5-Year Internal Inspection of Sprinkler Systems

Q: I listened in on your webinar when you introduced all of us to the changes with the new 2012 Life Safety Code. In regards to the section involving fire sprinklers you stated that we need to have a five-year internal inspection of the pipe at the end of the line and a branch to a sprinkler head. But you do not specify whether this applies to just wet systems or dry systems? Do we need to do this on both types of systems?

A: According to Section 14.2 (Internal Inspection of Piping) in NFPA 25-2011, here is what’s required:

  • An inspection of piping and branch line conditions shall be conducted every 5 years by opening a flushing connection at the end of one main and by removing a sprinkler toward the end of one branch line for the purpose of inspecting for the presence of foreign organic and inorganic material.

Brad’s comments: According to the NFPA handbook for this section, you must open up both locations (a flushing location and a sprinkler) and examine the condition of the pipe inside both of these locations. The standard specifically wants you to look for the presence of Micro-biologically Influenced Corrosion (MIC), zebra mussels, or inorganic materials such as rust and scale, as well as other items that may have been left in place by the installers such as gloves and cut-out coupons. You’re looking for these items because they can cause obstructions. According to the handbook, looking in just two locations once every 5 years is sufficient and provides a reasonable assurance that the entire system is acceptable. This internal inspection should be coordinated when the system is drained for other internal inspections, such as check valves. The handbook specifically says this 5-year inspection applies to wet, dry, pre-action, and deluge systems, as well as foam-water sprinkler systems.

  • Alternative non-destructive examination methods shall be permitted.

Alternative nondestructive examination methods includes the use of X-ray, ultrasound, and remote video techniques.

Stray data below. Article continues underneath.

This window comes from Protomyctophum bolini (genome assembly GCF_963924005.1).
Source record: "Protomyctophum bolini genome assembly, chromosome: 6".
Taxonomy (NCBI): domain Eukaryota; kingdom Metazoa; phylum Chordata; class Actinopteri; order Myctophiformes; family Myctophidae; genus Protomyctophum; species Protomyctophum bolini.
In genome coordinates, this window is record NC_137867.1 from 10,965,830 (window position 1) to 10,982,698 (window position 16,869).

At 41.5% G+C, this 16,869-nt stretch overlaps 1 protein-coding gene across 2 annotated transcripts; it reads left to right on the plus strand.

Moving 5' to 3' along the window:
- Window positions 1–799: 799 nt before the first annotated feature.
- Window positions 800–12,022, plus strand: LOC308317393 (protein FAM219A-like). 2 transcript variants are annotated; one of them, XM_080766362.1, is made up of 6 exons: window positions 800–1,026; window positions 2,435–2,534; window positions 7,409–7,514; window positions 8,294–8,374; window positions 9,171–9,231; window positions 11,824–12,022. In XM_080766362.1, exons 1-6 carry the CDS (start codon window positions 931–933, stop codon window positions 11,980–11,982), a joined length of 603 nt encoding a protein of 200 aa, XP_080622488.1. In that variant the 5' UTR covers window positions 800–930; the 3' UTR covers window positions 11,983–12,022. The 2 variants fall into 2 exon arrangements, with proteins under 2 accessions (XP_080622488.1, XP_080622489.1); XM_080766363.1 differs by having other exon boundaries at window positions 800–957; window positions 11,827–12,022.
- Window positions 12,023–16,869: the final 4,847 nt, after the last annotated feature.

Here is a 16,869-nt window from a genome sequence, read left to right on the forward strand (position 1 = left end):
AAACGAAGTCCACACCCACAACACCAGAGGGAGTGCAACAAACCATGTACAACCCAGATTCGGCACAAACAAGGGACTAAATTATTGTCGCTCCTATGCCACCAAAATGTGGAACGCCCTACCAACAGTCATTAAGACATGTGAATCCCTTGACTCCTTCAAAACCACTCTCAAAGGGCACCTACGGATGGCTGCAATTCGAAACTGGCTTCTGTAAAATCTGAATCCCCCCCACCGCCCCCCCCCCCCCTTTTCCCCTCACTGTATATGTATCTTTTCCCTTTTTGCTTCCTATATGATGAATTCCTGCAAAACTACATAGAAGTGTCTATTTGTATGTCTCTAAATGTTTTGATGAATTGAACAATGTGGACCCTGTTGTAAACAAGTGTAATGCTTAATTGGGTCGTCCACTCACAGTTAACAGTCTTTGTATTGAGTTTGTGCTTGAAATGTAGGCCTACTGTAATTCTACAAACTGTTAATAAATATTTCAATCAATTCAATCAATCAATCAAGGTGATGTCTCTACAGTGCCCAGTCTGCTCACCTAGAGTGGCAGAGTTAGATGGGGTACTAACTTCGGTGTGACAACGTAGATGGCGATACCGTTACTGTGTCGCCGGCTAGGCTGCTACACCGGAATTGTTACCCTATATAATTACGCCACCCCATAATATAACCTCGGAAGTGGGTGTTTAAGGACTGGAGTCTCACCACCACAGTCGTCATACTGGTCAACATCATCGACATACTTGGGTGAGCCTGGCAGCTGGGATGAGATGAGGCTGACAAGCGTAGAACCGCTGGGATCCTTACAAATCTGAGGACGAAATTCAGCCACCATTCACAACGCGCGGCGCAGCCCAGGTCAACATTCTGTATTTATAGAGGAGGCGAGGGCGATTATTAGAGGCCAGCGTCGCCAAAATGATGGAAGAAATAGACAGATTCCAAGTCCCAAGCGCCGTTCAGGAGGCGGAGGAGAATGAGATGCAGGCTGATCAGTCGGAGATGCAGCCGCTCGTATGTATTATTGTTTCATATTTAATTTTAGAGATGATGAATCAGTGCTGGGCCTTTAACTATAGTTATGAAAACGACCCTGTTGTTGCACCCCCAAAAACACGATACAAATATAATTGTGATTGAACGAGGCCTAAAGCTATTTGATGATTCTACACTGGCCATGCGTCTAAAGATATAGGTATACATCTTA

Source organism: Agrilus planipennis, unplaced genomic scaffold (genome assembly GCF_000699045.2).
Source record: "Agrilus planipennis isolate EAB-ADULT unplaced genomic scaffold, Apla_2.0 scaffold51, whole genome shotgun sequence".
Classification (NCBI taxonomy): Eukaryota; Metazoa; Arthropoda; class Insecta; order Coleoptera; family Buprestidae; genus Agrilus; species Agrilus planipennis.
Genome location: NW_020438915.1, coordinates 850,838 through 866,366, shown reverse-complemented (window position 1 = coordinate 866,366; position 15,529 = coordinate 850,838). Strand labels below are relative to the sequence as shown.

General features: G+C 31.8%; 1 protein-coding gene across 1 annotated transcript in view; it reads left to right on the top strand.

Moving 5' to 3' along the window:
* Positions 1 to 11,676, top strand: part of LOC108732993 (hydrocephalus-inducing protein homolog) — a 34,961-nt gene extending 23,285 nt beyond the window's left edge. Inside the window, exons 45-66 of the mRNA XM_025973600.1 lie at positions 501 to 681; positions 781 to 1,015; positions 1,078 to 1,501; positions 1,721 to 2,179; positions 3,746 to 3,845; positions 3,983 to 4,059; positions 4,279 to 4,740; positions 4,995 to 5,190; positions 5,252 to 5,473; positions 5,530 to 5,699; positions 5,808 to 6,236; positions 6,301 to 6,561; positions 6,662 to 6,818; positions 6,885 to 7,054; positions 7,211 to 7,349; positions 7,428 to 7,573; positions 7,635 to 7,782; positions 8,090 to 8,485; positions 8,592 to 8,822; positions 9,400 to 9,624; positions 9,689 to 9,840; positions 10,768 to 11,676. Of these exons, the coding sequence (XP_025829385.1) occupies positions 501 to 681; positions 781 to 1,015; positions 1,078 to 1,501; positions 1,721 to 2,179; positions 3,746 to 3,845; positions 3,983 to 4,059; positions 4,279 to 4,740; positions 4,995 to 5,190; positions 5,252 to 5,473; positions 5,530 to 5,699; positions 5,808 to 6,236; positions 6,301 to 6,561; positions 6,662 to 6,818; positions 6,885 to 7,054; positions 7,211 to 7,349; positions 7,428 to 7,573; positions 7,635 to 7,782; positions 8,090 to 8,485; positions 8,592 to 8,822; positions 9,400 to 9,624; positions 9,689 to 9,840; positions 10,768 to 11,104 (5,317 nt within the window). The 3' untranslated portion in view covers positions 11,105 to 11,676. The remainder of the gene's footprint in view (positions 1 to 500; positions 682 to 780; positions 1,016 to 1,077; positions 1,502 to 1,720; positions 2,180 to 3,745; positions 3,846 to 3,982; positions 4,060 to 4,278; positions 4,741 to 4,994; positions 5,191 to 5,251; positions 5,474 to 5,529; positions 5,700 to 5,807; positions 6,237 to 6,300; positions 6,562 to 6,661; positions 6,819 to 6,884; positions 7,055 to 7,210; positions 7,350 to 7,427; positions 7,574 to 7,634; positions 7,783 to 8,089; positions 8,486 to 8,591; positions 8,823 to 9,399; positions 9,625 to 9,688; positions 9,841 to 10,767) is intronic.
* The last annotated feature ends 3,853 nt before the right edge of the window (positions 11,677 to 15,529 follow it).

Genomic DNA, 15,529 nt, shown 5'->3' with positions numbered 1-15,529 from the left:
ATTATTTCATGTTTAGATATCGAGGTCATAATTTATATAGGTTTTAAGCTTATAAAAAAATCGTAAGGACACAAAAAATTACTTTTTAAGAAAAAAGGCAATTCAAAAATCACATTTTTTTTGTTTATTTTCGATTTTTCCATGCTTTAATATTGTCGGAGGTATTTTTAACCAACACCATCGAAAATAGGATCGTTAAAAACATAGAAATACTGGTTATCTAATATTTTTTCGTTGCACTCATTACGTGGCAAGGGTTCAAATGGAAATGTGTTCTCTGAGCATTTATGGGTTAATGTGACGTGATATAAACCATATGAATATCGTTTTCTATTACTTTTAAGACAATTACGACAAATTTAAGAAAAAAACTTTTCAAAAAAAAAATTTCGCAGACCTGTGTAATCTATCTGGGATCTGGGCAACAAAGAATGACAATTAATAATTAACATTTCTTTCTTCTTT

• Tubercules or slime, if found, shall be tested for MIC.

NFPA does not define what a tubercule is, but according to a dictionary, a tubercule (also spelled tubercle) is a nodule or small eminence, attached to the inside of the pipe. The reason NFPA wants tubercules and slime tested for MIC, is MIC is very destructive to the inside of a sprinkler pipe, and almost always leads to pinhole leaks. There is newer technology being used that injects nitrogen (taken from the atmosphere) into the sprinkler system when filling that lowers the level of oxygen to a point that prohibits MIC from growing.

  •  If the presence of sufficient foreign material is found to obstruct the pipe or sprinklers, then an obstruction investigation must be conducted as described in section 14.3.

NFPA does not say how much foreign material is sufficient to obstruct pipe or sprinklers, so this is a judgement call. It would be normal to observe small amounts of scale and rust inside sprinkler pipe and should not trigger an obstruction investigation.

  • Non-metallic pipe shall not be required to be inspected internally.

Corrosion is associated with metallic pipe so non-metallic pipe (i.e. plastic CPVC) is not subject to the 5-year internal inspection.

  • In dry systems and pre-action systems the sprinkler removed for inspection shall be from the most remote branch line from the source of water that is not equipped with the inspector’s test valve.

The dry system and pre-action system is required to have an inspector’s test valve, but NFPA does not want a sprinkler pulled on the branch line containing the inspector’s test valve. So, they want the sprinkler pulled on the next branch line closest to the branch line containing the inspector’s test valve.

If you haven’t already done so, obtain a copy of NFPA 25-2011 for your own reference.